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Constants in C Language

A constant is a value or variable that can’t be changed in the program, for example: 10, 40, ‘a’, 7.4, “c programming” etc.

Constants are treated just like regular variables except that their values cannot be modified after their definition.

If you try to change the the value of constant, it will render compile time error.

Constants can be of any of the basic data types like an integer constant, a floating constant, a character constant, or a string literal.

There are two ways to define constant in C programming.

  1. const keyword
  2. #define preprocessor

const keyword

The const keyword is used to define constant in C programming.


const <data_type> <var_name> = <value>;
  • <data_type> for example int, float etc.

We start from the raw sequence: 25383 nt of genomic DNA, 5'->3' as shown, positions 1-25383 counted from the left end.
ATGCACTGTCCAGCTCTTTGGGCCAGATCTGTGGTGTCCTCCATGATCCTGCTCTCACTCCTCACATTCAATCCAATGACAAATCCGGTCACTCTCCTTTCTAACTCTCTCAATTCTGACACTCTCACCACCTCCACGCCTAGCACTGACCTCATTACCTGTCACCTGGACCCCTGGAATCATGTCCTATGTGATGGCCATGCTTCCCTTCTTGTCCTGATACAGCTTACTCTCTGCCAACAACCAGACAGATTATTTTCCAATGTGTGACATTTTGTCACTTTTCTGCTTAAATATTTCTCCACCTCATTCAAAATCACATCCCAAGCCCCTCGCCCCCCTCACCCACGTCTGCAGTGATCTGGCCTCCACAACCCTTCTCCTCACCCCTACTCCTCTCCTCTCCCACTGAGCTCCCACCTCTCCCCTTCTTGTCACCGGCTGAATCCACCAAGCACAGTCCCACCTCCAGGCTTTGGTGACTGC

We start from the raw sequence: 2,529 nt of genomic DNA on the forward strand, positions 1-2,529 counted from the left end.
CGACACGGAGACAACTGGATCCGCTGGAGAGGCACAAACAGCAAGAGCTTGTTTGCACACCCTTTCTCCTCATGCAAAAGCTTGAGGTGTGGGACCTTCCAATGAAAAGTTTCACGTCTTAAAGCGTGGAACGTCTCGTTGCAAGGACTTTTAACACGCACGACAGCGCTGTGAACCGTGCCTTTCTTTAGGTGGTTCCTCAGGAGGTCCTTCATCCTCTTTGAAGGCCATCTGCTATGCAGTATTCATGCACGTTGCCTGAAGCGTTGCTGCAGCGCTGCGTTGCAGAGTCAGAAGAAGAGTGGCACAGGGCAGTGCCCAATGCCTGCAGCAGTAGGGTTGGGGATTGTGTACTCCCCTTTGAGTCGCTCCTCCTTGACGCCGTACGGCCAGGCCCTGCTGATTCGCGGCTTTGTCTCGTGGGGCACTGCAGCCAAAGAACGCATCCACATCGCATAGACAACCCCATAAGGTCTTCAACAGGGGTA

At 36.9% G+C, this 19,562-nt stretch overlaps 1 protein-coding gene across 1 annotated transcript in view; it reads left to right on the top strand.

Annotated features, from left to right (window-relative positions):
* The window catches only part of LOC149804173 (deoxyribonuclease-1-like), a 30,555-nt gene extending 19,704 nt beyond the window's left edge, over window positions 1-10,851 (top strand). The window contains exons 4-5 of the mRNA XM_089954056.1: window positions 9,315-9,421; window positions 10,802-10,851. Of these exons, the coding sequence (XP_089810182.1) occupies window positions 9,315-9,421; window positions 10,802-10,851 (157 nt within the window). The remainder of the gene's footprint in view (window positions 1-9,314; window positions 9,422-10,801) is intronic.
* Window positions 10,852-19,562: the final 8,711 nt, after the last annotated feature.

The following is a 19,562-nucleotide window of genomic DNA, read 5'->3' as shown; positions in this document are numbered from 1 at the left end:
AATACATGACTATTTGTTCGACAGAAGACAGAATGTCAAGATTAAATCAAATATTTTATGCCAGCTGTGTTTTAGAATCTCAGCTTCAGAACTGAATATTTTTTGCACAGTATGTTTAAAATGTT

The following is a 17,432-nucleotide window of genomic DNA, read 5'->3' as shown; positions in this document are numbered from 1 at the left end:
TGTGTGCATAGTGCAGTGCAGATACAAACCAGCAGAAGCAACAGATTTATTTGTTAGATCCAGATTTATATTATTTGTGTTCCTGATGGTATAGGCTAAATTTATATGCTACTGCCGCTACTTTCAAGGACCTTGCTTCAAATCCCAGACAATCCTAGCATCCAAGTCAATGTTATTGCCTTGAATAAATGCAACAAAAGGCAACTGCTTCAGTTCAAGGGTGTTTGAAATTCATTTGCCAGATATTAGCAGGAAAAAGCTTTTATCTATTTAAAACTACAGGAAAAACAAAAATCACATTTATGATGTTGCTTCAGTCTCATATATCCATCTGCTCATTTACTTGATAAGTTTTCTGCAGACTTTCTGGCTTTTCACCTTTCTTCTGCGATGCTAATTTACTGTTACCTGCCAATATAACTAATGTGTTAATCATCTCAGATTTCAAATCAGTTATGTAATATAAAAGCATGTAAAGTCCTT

• <var_name> is a placeholder for the name of the constant.
  • <value> is a placeholder for the value that <var_name> takes.
  • const is a keyword.


int main(){    
    const float PI=3.14;    
    printf("The value of PI is: %f",PI);    
    return 0;  

#define Preprocessor


#define <VAR_NAME> <VALUE>
  • #define is a preprocessor directive.


#include <stdio.h>

#define LENGTH 10   
#define WIDTH  5
#define NEWLINE '\n'

int main() {
   int area;  
   area = LENGTH * WIDTH;
   printf("value of area : %d", area);
   printf("%c", NEWLINE);

   return 0;
Example – #define Preprocessor output

It is a good programming practice to define constants in CAPITALS.

Literals: The values assigned to each constant variables are referred to as the literals. Generally, both terms, constants and literals are used interchangeably.

For example, “const int = 5;“, is a constant expression and the value 5 is referred to as constant integer literal. 

A constant is very similar to variables in the C programming language, but it can hold only a single variable during the execution of a program.